It seems that some of you think that if you land without a clearance you´re completely unprotected or exposed and involved in a legal scandal. I still don´t see why that should happen. I said more than once that I would seriously consider a go around, but I keep saying that would not only consider a go around, but also the other option. As pilots we always have a set of choices and what I´ve been trying to say is that I don´t believe that going around is the ONLY CORRECT choice here for all the possible scenarios and their combinations.
Regards and thank you.
SW.

Brian Abraham
14th Jul 2007, 07:44
Posted by Bagheera at http://www.pprune.org/forums/showthread.php?t=283048

Let me tell you a story.....
About 8 years ago I was working as a ground movement controller as part of a team of 5 (Air, Ground, tower assistant, Approach and approach assistant). It was a winter weekend, a quiet day, approaching dusk with a low sun in the sky at the upwind end of the runway.
The Air controller cleared somebody for take off and gave a conditional clearance to an operations vehicle to enter behind for a runway inspection, both clearances were heard and read back. At this time there was an ATP on a closing heading for the localiser about 9miles out, obviously working Approach. The frequency in Tower went quiet.
The ATP was now on a 5 mile final and tower tried to contact with a "xxx123 are you on frequency?" They then turned to me and said "My frequency sounds dead". I selected the tower frequency on receive only and got him to try again. I heard nothing. I switched to transmit and tried....Nothing.
The tower assistant picked up on what was going on and was grabbing for the Aldis lamp and the red and green lenses. Tower told him to attach the red and show it to the operations vehicle on the runway (which was travelling away from us and the landing aircraft) and then to the landing aircraft, now inside 4 miles. Meanwhile I contacted approach and told them if they had the aircraft or re-established contact to sent it around. They transmitted blind as did I on the ground frequency. The aircraft continued to a blocked runway and time started to slow down in that horrible way.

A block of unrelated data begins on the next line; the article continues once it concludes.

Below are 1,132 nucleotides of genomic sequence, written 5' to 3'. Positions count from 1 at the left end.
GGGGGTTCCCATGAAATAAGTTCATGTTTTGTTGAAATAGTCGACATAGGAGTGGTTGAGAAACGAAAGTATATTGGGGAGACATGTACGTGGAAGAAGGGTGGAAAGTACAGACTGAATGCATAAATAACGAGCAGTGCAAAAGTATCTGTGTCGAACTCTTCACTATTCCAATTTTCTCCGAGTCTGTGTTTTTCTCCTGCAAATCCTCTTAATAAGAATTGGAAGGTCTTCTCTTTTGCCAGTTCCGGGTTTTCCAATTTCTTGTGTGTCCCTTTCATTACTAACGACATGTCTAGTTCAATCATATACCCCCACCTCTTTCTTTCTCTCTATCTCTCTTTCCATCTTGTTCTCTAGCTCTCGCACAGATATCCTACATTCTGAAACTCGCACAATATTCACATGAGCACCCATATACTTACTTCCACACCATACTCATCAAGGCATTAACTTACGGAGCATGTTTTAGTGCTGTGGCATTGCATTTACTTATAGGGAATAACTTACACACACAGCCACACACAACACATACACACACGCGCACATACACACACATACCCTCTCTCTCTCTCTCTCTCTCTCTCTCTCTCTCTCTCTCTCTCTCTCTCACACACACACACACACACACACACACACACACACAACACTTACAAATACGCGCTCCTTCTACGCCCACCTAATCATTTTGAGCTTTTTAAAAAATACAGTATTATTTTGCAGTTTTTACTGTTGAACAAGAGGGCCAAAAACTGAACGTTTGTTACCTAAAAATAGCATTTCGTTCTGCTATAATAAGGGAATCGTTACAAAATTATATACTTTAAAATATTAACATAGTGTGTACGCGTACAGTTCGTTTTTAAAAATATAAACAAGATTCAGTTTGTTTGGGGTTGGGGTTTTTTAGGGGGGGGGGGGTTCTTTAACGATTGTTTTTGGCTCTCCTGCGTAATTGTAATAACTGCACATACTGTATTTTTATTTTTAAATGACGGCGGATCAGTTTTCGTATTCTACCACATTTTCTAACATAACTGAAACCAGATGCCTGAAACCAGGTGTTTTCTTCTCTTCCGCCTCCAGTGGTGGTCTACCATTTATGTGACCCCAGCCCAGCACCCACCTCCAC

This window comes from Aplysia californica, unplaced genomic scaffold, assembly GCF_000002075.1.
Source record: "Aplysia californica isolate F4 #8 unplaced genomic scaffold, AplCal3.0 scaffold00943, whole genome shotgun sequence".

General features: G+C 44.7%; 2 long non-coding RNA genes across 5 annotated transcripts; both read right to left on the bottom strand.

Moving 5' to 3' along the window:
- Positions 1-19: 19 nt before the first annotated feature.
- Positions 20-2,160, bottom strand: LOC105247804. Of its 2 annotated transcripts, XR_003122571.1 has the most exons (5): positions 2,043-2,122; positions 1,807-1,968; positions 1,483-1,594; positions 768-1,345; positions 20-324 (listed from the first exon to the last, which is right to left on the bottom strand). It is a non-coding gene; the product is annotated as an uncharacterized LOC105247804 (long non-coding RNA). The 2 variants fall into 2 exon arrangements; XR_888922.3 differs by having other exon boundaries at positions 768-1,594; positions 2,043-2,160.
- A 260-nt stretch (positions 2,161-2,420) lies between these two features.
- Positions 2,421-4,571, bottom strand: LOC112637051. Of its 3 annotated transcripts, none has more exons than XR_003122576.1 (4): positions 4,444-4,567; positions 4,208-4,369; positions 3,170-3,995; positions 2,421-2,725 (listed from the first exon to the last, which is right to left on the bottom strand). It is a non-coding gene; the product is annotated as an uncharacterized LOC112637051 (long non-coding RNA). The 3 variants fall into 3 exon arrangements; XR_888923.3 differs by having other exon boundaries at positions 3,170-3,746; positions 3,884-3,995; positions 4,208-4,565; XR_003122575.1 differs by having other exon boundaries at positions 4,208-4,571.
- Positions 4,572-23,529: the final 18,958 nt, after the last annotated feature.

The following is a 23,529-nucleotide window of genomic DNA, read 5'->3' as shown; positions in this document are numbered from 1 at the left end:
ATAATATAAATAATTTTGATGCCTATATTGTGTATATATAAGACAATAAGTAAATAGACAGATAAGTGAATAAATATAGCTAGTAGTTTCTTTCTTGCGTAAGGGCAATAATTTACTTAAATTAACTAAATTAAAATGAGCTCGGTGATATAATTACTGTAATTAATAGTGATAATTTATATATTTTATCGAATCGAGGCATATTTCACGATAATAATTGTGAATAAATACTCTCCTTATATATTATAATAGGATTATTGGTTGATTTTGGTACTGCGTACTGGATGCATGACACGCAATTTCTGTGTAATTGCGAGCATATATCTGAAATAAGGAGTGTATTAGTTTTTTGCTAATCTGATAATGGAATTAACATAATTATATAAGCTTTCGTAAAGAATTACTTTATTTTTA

The approach assistant, meantime, got in touch with airfield operations and told them to try the vehicle on the base operations frequency and tell it to vacate immediately.
We saw in tower as the the ops vehicle swerved off the runway on to the grass and clear of the runway strip. The tower assistant switched to the green lens and shone it at the ATP now 2 miles from touchdown. The tower controller had been transmitting blind and now the radio delivered feedback and he confirmed the landing clearance and got a readback.
Whilst taxying in I explained to the aircraft that we had a comms failure and asked if he had seen the lights. The pilot responded that he had believed that it was the aircraft that had the comms failure, that the PNF had been trying to sort it out, that yes he had seen a bright green light but wasnt sure what it meant, he had seen the runway was clear and so elected to land. I asked if he had seen the vehicle on the runway, after a period of silence he said that he had better call in.
The wash up...
If only the JCB hadnt dug through the cables...If only the stanby frequency hadnt taken so long to kick in...If only there wasnt an assumption that the frequency was quiet because it was a quiet day...If only there wasnt an assumption that the problem was on the aircraft...If only the landing aircraft had been on frequency when the ops vehicle was cleared onto the runway...If only the ops vehicle had inspected towards the landing aircraft...If only the setting sun hadnt hidden the ops vehicle from view...If only the PNF hadnt been heads down trying to sort the problem out...If only they knew their light signals and where to look for them...etc etc
These could have been the points I would have been thinking and saying at the subsequent board of enquiry. Fortunately the swiss cheese effect was defeated by good teamwork and maybe a little bit of luck.
Many of our procedures have changed and equipment been upgraded because of this incident. Please do likewise, plug the cheese as early as possible. If no landing clearance, GO AROUND.

The Oz regs state,